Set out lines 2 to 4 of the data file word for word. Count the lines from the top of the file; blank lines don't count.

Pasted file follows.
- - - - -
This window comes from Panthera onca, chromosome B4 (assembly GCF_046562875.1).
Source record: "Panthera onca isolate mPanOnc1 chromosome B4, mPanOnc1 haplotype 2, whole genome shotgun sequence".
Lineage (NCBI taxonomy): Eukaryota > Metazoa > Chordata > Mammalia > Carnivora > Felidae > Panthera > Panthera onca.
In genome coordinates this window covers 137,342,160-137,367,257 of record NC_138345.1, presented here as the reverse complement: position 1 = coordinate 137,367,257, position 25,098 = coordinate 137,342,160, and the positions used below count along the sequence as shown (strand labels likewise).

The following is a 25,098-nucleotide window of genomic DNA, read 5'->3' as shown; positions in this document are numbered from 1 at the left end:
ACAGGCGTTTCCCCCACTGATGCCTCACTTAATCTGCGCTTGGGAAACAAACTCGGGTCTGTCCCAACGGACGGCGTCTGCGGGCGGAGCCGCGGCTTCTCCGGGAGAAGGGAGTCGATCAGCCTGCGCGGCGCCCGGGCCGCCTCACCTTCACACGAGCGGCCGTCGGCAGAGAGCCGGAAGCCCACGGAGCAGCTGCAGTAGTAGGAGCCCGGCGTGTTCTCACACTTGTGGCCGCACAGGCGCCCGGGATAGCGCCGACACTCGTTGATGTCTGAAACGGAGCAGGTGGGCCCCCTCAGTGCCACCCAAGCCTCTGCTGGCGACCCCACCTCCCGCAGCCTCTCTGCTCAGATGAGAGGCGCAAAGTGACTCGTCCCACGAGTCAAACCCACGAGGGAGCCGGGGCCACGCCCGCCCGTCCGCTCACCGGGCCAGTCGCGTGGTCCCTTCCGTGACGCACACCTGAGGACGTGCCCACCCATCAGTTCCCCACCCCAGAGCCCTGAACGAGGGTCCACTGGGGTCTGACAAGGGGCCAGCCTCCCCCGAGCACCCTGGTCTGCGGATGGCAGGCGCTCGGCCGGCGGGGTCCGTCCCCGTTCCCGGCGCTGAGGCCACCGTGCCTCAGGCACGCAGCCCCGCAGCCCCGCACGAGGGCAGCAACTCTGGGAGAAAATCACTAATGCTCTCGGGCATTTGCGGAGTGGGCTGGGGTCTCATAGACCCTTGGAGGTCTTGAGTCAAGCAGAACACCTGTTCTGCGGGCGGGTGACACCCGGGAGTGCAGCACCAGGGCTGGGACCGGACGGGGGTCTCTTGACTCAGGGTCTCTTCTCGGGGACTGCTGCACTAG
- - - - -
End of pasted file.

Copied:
Source record: "Panthera onca isolate mPanOnc1 chromosome B4, mPanOnc1 haplotype 2, whole genome shotgun sequence".
Lineage (NCBI taxonomy): Eukaryota > Metazoa > Chordata > Mammalia > Carnivora > Felidae > Panthera > Panthera onca.
In genome coordinates this window covers 137,342,160-137,367,257 of record NC_138345.1, presented here as the reverse complement: position 1 = coordinate 137,367,257, position 25,098 = coordinate 137,342,160, and the positions used below count along the sequence as shown (strand labels likewise).